Bone Tomahawk, 2015.
Directed By S. Craig Zahler.
Starring Kurt Russell, Matthew Fox, Patrick Wilson, Richard Jenkins, Lili Simmons, David Arquette and Sid Haig.
Four men embark on a dangerous journey to rescue one of their womenfolk from a tribe of native cannibals.
Taking cues from John Ford’s classic The Searchers, S. Craig Zahler’s directorial debut Bone Tomahawk applies the same format of man-on-a-mission adventure through the dangers of the wild terrain in search of a missing person, and injects it with substantial dosage of grim, uncompromising brutality, to create a western that’s bold, bleak and occasionally horrific.
Prior to Bone Tomahawk, Zahler plied his trade as an author and screenwriter, having penned a succession of critically acclaimed novels in the realms of westerns and crime fiction. Despite selling a number of screenplays, the only one that came into fruition was Asylum Blackout, an overlooked tour de force of gore and mayhem set in a prison where the inmates escape their confines and unleash bloody havoc. However, with Bone Tomahawk riding on a wave of momentum after being heaped with praise in recent months, he looks set to become a sought-after household name.
Kurt Russell (sporting a moustache so charismatic and imposing that it becomes a character in its own right) plays Sheriff Franklin Hunt, a hard-boiled lawman who leads a band of highly strung anti-heroes into the great unknown to find and retrieve the wife of injured Arthur (Patrick Wilson) from a clan of cannibalistic cave dwellers. Despite being in a state of physical decomposing, the desperate husband insists on accompanying them, and they’re joined by loyal old deputy Chicory (played by an unrecognisable Richard Jenkins) and the racially-motivated gunslinger Brooder (Matthew Fox), who just wants to kill native folk due to a deep-seated hatred and thirst for vengeance. The task is arduous, and there are plenty of dangers awaiting them before deadly caves of the Troglodyte tribe are even in sight.
Despite being marketed as a horror western, Bone Tomahawk isn’t quite the genre-mashing spectacle people might be expecting. While it does contain elements of horrors most visceral traits, they are used sparingly – and to great effect, with every moment of dread, tension and gruesome violence being felt. For the most part, it’s a stripped back western in the vein of Ford and Peckinpah; a slow burn affair, where characters are introduced and established at a leisurely, confident pace. Our four protagonists have great chemistry together, a combination of camaraderie and conflict where egos clash frequently, and the only thing that binds their headstrong personalities is their common goal. Due to the strength of Zahler’s script, they all have an opportunity to get stuck into some meaty material and deliver performances on par with the best of their respective careers. Matthew Fox and Richard Jenkins are standout highlights, but overall it’s a rare case where everyone is on top of their game.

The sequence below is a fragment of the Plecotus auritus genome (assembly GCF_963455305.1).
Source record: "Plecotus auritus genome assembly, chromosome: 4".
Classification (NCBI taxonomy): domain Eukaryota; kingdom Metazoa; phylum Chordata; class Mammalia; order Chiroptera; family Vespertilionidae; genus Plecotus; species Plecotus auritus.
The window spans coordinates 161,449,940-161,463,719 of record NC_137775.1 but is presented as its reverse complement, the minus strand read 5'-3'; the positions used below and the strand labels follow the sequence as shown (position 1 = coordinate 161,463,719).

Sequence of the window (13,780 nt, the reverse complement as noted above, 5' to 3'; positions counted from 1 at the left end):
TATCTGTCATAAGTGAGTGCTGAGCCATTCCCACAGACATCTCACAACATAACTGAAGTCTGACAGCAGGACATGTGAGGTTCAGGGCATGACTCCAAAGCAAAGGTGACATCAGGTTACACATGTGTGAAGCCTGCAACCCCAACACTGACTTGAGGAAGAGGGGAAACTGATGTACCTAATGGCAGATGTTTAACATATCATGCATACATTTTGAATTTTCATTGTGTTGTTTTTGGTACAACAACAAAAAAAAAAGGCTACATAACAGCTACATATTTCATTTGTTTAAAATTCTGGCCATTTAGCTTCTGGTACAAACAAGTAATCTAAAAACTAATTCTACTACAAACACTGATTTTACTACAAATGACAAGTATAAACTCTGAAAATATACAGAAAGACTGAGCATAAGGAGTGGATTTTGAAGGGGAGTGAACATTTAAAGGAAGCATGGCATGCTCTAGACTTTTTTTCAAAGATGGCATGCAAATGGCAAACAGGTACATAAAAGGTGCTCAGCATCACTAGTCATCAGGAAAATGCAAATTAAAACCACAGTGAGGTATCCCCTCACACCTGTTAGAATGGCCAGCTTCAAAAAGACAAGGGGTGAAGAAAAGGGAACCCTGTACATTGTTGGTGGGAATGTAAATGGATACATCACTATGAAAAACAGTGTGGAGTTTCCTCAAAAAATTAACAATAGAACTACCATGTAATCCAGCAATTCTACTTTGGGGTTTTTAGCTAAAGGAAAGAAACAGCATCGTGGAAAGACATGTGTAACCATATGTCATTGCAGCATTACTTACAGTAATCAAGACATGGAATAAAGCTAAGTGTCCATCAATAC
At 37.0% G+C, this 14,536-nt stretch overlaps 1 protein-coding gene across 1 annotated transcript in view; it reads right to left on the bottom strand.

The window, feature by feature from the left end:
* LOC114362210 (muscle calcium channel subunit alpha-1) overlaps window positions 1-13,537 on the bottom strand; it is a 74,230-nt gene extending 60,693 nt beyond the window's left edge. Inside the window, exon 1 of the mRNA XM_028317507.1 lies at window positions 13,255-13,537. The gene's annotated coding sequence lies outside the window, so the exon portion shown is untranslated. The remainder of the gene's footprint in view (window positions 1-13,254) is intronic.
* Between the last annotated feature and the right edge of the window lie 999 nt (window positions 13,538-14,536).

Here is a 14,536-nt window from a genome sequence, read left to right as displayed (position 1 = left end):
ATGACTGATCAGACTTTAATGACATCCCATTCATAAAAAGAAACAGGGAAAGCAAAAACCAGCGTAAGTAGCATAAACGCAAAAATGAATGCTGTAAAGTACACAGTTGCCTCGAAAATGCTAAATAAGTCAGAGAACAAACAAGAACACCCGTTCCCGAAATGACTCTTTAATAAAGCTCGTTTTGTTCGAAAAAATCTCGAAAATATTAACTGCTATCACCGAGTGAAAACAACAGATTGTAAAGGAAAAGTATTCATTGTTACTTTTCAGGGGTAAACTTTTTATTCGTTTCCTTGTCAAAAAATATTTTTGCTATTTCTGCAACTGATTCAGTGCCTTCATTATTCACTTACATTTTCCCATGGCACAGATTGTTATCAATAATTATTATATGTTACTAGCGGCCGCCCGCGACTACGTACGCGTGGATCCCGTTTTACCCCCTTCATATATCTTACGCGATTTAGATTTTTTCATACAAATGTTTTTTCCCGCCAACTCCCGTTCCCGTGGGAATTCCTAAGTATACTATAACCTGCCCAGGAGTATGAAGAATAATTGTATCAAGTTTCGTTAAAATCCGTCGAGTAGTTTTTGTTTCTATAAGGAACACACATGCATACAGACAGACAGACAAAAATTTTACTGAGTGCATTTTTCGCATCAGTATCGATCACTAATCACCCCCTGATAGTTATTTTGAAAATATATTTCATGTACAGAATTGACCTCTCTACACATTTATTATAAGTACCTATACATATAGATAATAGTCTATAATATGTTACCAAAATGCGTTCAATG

For all its meticulous, unhurried pacing and lack of action, the final third provides a pay-off so unforgiving and savage it caps off the gruelling adventure with a blood splattered cherry covered in guts. There is one scene so sadistic and brutal that it will make even the most ardent gorehounds jaw drop in disbelief; whether they reach for their sick bucket or throw their hands up and rejoice is another matter. It’s of the same mean ferocity found in movies like Cannibal Holocaust, and the villains share that similar, primal mean streak of Ruggero Deodato’s seminal video nasty.
By no means is Bone Tomahawk a ‘pleasant’ watch. It demands the undivided attention of the viewer to fully appreciate it, but some may find it too slow for their tastes. It’s a rewarding film, but it’s also an exhausting one that requires patience. There are scenes which may feel bloated despite their cinematic splendour, but it’s only a minor criticism in an otherwise brilliant achievement.
To compare Bone Tomahawk with the recent minor resurgence of westerns, it’s up there with the very best of them. While The Revenant and The Hateful Eight have commanded the headlines and the box office, this one will endure longevity as a cult classic for years to come. Traditional western tropes are adhered, and heightened through a posse of engaging characters, a strong script and a confident command of the material – along with a hardened edge and willingness to roll up its sleeves and get dirty when it needs to. A boastful debut outing for S. Craig Zahler that will serve as a platform to bigger things should he choose to go that route, and one that suggests a filmmaker wise beyond his years. Fans of the genre will find it to be the right amount of familiar and refreshing, but it’s an endurance test those with weak stomachs should enter with caution.
Flickering Myth Rating – Film: ★ ★ ★ ★ / Movie: ★ ★ ★ ★